You keep using that word…

You keep using that word…

den·i·grate/ˈdeniˌgrāt/ Verb: Criticize unfairly; disparage: “there is a tendency to denigrate the poor”.
Synonyms: blacken – slander – defame – vilify – asperse – malign

Today,’s code monkey, the talented Casey Forbes, posted a letter he received from the United States Olympic Committee (USOC). In this letter, Casey was told that Ravelry could no longer use the word “Ravelympics” to describe the act of Ravelry users simultaneously knitting, crocheting, and spinning items during the 2012 Olympic Games in London. A clerk, writing on behalf of the USOC’s legal team, stated that “using the name “Ravelympics” for a competition that involves an afghan marathon, scarf hockey and sweater triathlon, among others, tends to denigrate the true nature of the Olympic Games. In a sense, it is disrespectful to our country’s finest athletes and fails to recognize or appreciate their hard work.”

The USOC, under the Amateur Sports Act of 1978, holds the exclusive right to use the term Olympic, Olympiad, etc. in the United States, with a few notable exceptions:

(A) such use is not combined with any of the intellectual properties referenced in subsection (a) or (c) of this section;

Subsection (a) defines those intellectual properties as:

(1) the name “United States Olympic Committee”;
(2) the symbol of the International Olympic Committee, consisting of 5 interlocking rings, the symbol of the International Paralympic Committee, consisting of 3 TaiGeuks, or the symbol of the Pan-American Sports Organization, consisting of a torch surrounded by concentric rings;
(3) the emblem of the corporation, consisting of an escutcheon having a blue chief and vertically extending red and white bars on the base with 5 interlocking rings displayed on the chief; and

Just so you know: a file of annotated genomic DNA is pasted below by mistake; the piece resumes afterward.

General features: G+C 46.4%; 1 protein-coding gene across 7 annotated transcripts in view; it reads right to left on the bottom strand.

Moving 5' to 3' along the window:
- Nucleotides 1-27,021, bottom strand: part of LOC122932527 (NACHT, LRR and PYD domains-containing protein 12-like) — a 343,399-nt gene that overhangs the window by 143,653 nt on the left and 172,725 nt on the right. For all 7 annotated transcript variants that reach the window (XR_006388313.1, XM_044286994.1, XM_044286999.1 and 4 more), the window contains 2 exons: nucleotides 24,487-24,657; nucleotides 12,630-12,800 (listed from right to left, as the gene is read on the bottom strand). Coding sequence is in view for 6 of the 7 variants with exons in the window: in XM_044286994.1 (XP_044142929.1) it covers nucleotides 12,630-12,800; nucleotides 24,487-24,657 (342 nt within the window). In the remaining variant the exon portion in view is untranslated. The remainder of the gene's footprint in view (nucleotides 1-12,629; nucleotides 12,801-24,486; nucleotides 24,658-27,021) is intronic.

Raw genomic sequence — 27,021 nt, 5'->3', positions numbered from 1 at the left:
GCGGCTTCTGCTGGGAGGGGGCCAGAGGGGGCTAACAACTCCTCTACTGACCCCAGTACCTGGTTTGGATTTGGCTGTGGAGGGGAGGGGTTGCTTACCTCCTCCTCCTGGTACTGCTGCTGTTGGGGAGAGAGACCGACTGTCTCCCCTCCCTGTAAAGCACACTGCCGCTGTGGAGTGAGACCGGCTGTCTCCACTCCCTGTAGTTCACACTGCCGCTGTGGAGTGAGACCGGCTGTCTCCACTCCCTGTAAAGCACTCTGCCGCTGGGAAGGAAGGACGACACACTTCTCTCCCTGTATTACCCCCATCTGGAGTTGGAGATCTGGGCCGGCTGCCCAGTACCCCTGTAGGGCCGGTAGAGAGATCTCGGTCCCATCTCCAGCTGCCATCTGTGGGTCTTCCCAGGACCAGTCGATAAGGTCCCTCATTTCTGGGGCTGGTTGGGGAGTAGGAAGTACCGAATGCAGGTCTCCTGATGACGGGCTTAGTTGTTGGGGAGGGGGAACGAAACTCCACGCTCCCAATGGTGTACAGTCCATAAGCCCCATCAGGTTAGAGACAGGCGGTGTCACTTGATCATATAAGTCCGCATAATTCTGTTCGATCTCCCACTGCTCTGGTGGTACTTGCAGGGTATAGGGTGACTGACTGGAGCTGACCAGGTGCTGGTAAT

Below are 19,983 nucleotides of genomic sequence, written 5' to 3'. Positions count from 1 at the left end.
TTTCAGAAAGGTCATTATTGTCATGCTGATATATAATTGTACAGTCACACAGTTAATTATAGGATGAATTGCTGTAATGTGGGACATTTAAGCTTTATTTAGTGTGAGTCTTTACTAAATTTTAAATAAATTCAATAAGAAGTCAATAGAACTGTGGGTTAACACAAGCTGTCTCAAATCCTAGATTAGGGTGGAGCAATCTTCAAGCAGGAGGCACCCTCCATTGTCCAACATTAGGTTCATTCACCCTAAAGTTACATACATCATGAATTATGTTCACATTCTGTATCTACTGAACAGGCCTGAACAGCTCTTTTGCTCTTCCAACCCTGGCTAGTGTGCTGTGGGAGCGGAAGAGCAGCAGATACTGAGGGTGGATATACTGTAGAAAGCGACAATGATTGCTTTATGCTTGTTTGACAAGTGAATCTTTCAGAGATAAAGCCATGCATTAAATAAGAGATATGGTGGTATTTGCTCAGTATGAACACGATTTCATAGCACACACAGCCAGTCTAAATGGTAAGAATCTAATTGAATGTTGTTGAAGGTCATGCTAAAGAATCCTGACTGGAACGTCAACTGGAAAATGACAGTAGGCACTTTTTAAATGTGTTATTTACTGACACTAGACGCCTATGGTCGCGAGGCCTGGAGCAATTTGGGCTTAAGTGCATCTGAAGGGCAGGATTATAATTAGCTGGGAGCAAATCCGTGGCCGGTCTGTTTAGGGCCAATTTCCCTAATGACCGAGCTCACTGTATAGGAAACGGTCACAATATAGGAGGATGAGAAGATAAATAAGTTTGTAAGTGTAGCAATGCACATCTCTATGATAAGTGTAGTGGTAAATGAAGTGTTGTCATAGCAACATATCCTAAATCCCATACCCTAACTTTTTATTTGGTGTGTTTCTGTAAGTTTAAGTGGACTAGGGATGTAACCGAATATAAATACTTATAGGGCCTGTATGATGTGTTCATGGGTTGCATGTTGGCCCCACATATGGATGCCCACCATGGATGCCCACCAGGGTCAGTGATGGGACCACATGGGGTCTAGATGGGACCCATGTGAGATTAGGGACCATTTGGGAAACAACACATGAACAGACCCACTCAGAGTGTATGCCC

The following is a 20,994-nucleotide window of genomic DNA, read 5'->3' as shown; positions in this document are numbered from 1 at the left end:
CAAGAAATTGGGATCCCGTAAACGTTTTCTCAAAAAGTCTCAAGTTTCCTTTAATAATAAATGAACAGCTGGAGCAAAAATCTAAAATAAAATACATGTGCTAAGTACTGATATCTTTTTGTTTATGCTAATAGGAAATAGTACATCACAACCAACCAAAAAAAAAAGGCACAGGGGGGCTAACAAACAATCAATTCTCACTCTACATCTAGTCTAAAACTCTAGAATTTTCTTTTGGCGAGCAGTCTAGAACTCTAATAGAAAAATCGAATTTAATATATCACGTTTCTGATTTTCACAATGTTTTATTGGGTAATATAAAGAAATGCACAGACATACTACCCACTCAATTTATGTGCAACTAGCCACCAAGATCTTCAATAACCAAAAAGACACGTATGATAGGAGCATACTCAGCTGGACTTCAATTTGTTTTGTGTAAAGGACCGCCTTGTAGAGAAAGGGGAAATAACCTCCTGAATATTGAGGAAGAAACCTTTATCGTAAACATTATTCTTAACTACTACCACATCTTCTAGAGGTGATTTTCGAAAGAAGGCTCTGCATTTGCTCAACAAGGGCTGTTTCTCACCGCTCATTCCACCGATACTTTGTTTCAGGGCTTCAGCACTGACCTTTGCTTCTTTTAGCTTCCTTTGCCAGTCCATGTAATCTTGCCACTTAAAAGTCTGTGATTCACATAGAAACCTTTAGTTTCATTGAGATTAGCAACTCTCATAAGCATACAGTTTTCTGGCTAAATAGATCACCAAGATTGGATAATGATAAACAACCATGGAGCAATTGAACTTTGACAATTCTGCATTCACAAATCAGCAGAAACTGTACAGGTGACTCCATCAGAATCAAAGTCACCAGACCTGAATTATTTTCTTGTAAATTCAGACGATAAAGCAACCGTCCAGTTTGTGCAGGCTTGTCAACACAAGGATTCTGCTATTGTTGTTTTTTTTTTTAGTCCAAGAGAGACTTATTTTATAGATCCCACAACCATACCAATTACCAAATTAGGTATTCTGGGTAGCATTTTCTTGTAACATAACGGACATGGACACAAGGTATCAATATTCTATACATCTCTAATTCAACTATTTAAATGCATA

(4) the words “Olympic”, “Olympiad”, “Citius Altius Fortius”, “Paralympic”, “Paralympiad”, “Pan-American”, “America Espirito Sport Fraternite”, or any combination of those words.

Subsection (c) says:

the corporation may file a civil action against a person for the remedies provided in the Act of July 5, 1946 (15 U.S.C. 1051 et seq.) (popularly known as the Trademark Act of 1946) if the person, without the consent of the corporation, uses for the purpose of trade, to induce the sale of any goods or services, or to promote any theatrical exhibition, athletic performance, or competition…the words described in subsection (a)(4) of this section, or any combination or simulation of those words tending to cause confusion or mistake, to deceive, or to falsely suggest a connection with the corporation or any Olympic, Paralympic, or Pan-American Games activity

Leaving aside, for now, the issue of whether or not engaging in fiber crafts while watching television actually, in some way, denigrates the work of those being filmed, let’s look at the actual phrasing of the Amateur Sports Act of 1978. It was this act that led the USOC to win its case against the Gay Olympics (which was then renamed the Gay Games).

First, there’s the issue of what the Ravelympics is. At its core, the Ravelympics is a worldwide knit-along. It starts at the same time as the opening ceremony, and ends at the finish of the closing ceremonies. The purpose is to challenge yourself. It’s not a performance, an athletic event, it’s not a theatrical exhibition. There are no sales or services involved. It’s fiber artists, working simultaneously, to challenge themselves. It is not affiliated with the Olympics, nor does it pretend to be. In fact, the Ravelympics group page clearly states that it is a subsection of Ravelry which, by definition, is not affiliated with the Olympics or the USOC.

Next, there is the issue of language. The Act doesn’t state that parts of “the words “Olympic”, “Olympiad”, “Citius Altius Fortius”, “Paralympic”, “Paralympiad”, “Pan-American”, “America Espirito Sport Fraternite”” couldn’t be used, it says the words themselves, or combinations of them, can’t be used.

It seems, therefore, to me, that this letter is without merit. Obviously, the clerk writing it has other ideas (poor dear, he’s come under such fire today, and likely makes a pittance). Let us now tackle those ideas.

First, that knitting is, somehow, not a feat of skill

(knitchickmelly‘s Lyra)